This project aims to investigate how the human ability to invent has completely revolutionized the way we - for better or for worse - interact with this planet. I hypothesize that since the discovery of agriculture some 12,000 or so years ago humans have directed their own ‘evolution’ by inventing tools and technologies to solve their problems rather than trying to adapt to changes in their environment. However, while this has meant incredible advancements in what we can now achieve with a click of a button or a push of a paddle, the long-term effect of such advancements might be that we are designing a world that may one day not be suitable for us to live in.
While my thesis suggests other factors, the major claims made in it about where we may be headed as specie are predominantly based on the futurist theory of technological singularity, which dictates that the ever-accelerating progress of technology will result in us reaching an essential singularity beyond which human affairs, as we know them, will not be able to continue.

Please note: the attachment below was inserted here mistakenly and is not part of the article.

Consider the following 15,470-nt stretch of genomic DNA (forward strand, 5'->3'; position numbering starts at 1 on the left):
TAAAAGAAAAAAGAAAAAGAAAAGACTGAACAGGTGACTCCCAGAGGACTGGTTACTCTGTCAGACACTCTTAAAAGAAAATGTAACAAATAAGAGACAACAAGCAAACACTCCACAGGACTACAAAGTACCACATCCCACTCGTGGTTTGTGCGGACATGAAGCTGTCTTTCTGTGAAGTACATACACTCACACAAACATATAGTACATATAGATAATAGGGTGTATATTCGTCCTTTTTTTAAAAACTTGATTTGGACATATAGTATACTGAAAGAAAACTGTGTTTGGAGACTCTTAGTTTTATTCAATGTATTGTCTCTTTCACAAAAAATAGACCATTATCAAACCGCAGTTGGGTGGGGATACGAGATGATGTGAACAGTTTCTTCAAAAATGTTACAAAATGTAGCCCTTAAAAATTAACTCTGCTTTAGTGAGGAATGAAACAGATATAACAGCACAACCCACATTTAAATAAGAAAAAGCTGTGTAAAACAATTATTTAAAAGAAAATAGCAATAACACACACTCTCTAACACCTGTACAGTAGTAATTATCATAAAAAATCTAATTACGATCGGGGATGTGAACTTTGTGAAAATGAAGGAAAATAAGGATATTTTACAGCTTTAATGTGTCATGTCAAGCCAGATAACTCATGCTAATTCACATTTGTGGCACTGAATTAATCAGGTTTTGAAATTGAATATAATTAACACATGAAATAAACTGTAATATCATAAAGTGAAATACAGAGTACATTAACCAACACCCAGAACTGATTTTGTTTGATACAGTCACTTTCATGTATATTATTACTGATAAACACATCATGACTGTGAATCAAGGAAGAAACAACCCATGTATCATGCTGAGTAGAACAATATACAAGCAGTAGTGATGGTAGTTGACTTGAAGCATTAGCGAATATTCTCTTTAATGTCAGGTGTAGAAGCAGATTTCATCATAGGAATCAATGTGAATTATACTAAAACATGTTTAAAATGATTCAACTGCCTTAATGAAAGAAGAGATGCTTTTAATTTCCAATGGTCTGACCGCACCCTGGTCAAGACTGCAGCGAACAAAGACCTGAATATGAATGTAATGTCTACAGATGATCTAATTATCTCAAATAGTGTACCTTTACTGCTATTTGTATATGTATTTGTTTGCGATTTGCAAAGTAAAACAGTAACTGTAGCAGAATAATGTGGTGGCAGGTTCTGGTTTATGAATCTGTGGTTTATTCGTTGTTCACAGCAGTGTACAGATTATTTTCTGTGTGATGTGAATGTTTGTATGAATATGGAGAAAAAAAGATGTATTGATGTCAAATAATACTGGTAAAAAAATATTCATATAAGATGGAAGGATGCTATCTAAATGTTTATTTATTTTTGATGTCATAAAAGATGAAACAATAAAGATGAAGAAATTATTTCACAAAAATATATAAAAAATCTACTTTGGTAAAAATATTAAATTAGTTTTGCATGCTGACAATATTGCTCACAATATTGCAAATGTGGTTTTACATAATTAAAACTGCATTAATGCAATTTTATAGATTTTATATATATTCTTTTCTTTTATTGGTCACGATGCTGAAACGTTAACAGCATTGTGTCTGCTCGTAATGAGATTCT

The idea is depicted through a panoramic illustration of some major human inventions placed inside a room that has been built to fool the viewer’s visual cues controlling perception of perspective and relative sizes. This illusion plays on parts of the human brain that have – partially due to our predominantly cubical architecture - been programmed to being fooled by such distortions. The converging roof and floor inside the room also help convey the idea of us reducing our own physical spaces and moving towards some sort of a singularity, similar to the one alluded to in the theory of technological singularity. The details on the illustration itself convey some of the more negative implications of our inventions, which are only visible when we really scrutinize the impact they are having.